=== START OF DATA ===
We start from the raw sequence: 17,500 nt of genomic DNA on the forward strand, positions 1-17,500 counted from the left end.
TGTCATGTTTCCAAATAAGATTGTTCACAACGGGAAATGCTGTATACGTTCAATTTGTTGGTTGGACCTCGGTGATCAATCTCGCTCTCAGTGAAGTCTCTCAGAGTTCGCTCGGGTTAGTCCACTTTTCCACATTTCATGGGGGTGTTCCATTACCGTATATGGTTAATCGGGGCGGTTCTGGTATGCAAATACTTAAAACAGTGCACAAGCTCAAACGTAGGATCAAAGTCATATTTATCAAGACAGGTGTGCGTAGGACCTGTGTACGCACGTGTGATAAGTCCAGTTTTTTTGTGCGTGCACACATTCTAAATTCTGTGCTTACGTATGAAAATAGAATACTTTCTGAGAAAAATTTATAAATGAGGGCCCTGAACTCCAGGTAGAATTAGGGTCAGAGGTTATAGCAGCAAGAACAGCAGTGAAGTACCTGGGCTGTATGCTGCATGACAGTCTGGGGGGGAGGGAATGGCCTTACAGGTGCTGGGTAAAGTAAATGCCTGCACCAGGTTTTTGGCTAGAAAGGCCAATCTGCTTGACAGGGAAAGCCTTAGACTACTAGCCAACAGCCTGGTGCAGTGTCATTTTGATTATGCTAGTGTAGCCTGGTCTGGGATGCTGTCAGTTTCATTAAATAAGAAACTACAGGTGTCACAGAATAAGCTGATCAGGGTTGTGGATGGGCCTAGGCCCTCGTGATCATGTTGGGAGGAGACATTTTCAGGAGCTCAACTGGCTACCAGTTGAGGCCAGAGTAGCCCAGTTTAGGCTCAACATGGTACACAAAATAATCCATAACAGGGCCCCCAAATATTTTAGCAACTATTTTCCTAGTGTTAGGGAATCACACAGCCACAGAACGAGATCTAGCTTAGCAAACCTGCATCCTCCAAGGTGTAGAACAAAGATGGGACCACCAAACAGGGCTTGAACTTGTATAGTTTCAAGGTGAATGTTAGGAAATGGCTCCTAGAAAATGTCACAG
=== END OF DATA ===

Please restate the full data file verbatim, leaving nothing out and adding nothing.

We start from the raw sequence: 17,500 nt of genomic DNA on the forward strand, positions 1-17,500 counted from the left end.
TGTCATGTTTCCAAATAAGATTGTTCACAACGGGAAATGCTGTATACGTTCAATTTGTTGGTTGGACCTCGGTGATCAATCTCGCTCTCAGTGAAGTCTCTCAGAGTTCGCTCGGGTTAGTCCACTTTTCCACATTTCATGGGGGTGTTCCATTACCGTATATGGTTAATCGGGGCGGTTCTGGTATGCAAATACTTAAAACAGTGCACAAGCTCAAACGTAGGATCAAAGTCATATTTATCAAGACAGGTGTGCGTAGGACCTGTGTACGCACGTGTGATAAGTCCAGTTTTTTTGTGCGTGCACACATTCTAAATTCTGTGCTTACGTATGAAAATAGAATACTTTCTGAGAAAAATTTATAAATGAGGGCCCTGAACTCCAGGTAGAATTAGGGTCAGAGGTTATAGCAGCAAGAACAGCAGTGAAGTACCTGGGCTGTATGCTGCATGACAGTCTGGGGGGGAGGGAATGGCCTTACAGGTGCTGGGTAAAGTAAATGCCTGCACCAGGTTTTTGGCTAGAAAGGCCAATCTGCTTGACAGGGAAAGCCTTAGACTACTAGCCAACAGCCTGGTGCAGTGTCATTTTGATTATGCTAGTGTAGCCTGGTCTGGGATGCTGTCAGTTTCATTAAATAAGAAACTACAGGTGTCACAGAATAAGCTGATCAGGGTTGTGGATGGGCCTAGGCCCTCGTGATCATGTTGGGAGGAGACATTTTCAGGAGCTCAACTGGCTACCAGTTGAGGCCAGAGTAGCCCAGTTTAGGCTCAACATGGTACACAAAATAATCCATAACAGGGCCCCCAAATATTTTAGCAACTATTTTCCTAGTGTTAGGGAATCACACAGCCACAGAACGAGATCTAGCTTAGCAAACCTGCATCCTCCAAGGTGTAGAACAAAGATGGGACCACCAAACAGGGCTTGAACTTGTATAGTTTCAAGGTGAATGTTAGGAAATGGCTCCTAGAAAATGTCACAG